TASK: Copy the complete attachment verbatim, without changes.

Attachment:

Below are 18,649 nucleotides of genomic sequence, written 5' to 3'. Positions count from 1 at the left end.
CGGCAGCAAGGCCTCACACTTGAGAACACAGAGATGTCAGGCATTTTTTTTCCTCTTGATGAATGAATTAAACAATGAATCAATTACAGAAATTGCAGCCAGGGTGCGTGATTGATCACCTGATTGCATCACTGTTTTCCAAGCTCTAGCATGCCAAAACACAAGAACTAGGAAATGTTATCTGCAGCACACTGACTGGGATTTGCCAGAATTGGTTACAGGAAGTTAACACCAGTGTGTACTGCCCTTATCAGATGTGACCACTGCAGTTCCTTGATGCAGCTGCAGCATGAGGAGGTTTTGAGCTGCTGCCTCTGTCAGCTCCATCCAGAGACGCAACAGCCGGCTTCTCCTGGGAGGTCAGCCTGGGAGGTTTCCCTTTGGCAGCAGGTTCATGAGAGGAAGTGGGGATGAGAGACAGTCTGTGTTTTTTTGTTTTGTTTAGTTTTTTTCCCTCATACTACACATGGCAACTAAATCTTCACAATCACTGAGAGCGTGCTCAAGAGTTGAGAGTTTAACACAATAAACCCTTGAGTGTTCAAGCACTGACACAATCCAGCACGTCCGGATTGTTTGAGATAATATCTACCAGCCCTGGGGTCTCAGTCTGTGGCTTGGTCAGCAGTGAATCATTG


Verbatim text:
Below are 18,649 nucleotides of genomic sequence, written 5' to 3'. Positions count from 1 at the left end.
CGGCAGCAAGGCCTCACACTTGAGAACACAGAGATGTCAGGCATTTTTTTTCCTCTTGATGAATGAATTAAACAATGAATCAATTACAGAAATTGCAGCCAGGGTGCGTGATTGATCACCTGATTGCATCACTGTTTTCCAAGCTCTAGCATGCCAAAACACAAGAACTAGGAAATGTTATCTGCAGCACACTGACTGGGATTTGCCAGAATTGGTTACAGGAAGTTAACACCAGTGTGTACTGCCCTTATCAGATGTGACCACTGCAGTTCCTTGATGCAGCTGCAGCATGAGGAGGTTTTGAGCTGCTGCCTCTGTCAGCTCCATCCAGAGACGCAACAGCCGGCTTCTCCTGGGAGGTCAGCCTGGGAGGTTTCCCTTTGGCAGCAGGTTCATGAGAGGAAGTGGGGATGAGAGACAGTCTGTGTTTTTTTGTTTTGTTTAGTTTTTTTCCCTCATACTACACATGGCAACTAAATCTTCACAATCACTGAGAGCGTGCTCAAGAGTTGAGAGTTTAACACAATAAACCCTTGAGTGTTCAAGCACTGACACAATCCAGCACGTCCGGATTGTTTGAGATAATATCTACCAGCCCTGGGGTCTCAGTCTGTGGCTTGGTCAGCAGTGAATCATTG